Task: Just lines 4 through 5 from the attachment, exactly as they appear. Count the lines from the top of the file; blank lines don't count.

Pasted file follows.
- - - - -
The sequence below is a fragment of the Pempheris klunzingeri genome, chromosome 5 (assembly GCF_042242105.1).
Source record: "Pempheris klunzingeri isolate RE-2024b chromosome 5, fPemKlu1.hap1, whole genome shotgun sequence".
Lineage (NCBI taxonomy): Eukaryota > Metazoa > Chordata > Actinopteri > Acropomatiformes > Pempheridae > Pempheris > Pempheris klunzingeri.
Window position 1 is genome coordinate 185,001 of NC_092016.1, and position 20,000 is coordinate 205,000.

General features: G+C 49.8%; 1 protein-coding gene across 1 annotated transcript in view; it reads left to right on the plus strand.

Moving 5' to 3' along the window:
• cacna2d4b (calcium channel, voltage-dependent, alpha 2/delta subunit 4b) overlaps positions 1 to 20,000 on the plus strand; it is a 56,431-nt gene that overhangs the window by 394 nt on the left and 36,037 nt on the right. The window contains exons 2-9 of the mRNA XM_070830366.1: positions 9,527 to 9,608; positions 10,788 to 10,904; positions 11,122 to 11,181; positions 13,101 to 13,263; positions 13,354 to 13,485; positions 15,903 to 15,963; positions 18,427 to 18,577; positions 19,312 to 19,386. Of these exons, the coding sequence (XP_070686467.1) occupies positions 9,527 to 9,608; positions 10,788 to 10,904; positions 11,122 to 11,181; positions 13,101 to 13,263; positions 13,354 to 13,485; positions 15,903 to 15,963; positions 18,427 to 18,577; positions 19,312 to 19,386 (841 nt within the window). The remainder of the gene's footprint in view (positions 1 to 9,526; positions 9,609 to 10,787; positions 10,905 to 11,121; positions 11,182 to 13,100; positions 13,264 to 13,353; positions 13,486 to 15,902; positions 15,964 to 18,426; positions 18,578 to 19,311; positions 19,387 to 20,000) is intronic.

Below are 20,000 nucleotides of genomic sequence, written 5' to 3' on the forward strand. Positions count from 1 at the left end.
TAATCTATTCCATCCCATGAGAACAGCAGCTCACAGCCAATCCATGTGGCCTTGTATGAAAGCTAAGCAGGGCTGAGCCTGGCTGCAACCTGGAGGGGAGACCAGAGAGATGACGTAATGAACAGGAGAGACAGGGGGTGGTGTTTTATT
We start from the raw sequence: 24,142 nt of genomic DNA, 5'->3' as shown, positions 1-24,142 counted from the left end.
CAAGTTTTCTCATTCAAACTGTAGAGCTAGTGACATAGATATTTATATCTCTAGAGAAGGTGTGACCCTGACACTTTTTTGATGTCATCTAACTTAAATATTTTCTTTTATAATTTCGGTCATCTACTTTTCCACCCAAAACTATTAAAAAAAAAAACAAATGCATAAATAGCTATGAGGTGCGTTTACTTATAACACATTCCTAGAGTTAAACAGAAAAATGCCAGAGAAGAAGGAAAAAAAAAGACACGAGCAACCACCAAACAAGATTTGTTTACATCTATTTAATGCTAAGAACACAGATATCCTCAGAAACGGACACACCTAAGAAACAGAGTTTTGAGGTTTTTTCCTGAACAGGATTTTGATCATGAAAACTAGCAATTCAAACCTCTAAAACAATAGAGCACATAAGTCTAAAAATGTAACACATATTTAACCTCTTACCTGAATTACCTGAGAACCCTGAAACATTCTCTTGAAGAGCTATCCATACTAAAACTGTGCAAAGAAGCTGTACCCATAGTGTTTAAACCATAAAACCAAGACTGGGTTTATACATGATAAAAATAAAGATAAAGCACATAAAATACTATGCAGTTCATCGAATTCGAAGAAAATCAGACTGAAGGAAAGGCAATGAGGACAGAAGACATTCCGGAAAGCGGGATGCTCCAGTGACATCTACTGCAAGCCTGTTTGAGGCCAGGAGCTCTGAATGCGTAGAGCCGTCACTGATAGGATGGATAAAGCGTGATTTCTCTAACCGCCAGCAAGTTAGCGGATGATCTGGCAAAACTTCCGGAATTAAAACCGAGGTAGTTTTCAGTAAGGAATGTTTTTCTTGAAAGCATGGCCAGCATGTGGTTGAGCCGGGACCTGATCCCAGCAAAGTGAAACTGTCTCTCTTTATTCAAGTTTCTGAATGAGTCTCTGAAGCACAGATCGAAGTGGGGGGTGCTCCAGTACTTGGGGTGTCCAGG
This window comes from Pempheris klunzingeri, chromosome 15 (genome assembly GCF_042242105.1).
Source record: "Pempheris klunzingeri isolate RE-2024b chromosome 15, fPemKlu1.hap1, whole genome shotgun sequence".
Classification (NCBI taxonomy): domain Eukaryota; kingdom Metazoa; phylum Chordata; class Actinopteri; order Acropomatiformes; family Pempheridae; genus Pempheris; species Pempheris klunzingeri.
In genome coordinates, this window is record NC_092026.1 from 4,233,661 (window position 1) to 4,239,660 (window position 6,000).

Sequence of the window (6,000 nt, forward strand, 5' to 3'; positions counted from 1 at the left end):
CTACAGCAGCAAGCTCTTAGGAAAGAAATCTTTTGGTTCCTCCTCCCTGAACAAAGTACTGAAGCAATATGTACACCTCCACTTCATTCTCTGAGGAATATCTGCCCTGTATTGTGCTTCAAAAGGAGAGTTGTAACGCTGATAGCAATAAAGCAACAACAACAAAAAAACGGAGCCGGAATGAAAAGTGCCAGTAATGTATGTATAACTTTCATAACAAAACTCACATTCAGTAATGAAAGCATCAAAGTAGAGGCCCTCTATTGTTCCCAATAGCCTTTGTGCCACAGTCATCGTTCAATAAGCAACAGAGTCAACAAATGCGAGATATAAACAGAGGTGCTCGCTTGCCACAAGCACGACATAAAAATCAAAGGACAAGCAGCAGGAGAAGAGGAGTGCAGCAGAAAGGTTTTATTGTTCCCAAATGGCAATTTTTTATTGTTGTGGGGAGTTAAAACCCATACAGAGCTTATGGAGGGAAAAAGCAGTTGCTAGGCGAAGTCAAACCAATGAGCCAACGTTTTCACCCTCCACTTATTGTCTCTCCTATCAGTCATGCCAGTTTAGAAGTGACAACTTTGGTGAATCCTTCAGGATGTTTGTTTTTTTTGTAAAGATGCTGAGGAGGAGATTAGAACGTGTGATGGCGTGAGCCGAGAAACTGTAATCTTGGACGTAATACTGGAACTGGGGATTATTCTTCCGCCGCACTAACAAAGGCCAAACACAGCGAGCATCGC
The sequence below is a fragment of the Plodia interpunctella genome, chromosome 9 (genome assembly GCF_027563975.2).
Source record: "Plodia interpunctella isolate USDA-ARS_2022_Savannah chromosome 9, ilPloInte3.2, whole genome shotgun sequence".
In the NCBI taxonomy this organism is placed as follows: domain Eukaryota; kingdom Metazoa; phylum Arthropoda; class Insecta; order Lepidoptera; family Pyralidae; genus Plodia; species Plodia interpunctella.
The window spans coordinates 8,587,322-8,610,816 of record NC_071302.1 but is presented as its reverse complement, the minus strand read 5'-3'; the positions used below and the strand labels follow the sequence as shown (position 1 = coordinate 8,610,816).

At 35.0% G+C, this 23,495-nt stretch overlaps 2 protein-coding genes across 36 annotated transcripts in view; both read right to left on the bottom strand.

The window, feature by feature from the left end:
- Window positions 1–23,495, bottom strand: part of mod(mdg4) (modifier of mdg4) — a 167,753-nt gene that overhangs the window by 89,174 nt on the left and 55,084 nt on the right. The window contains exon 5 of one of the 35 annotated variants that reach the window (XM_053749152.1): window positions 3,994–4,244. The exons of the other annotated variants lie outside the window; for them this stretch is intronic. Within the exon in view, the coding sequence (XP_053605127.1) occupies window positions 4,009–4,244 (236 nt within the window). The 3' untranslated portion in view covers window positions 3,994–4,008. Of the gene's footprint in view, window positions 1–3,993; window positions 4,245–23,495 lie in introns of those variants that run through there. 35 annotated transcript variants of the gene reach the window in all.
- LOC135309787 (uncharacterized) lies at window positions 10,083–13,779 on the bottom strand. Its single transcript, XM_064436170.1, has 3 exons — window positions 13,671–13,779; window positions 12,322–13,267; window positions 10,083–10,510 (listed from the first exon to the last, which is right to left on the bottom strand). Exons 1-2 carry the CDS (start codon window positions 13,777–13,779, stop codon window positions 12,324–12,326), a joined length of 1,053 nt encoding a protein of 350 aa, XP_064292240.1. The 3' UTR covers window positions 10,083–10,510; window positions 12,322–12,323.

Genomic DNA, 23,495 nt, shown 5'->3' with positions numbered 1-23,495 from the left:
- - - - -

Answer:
Window position 1 is genome coordinate 185,001 of NC_092016.1, and position 20,000 is coordinate 205,000.

General features: G+C 49.8%; 1 protein-coding gene across 1 annotated transcript in view; it reads left to right on the plus strand.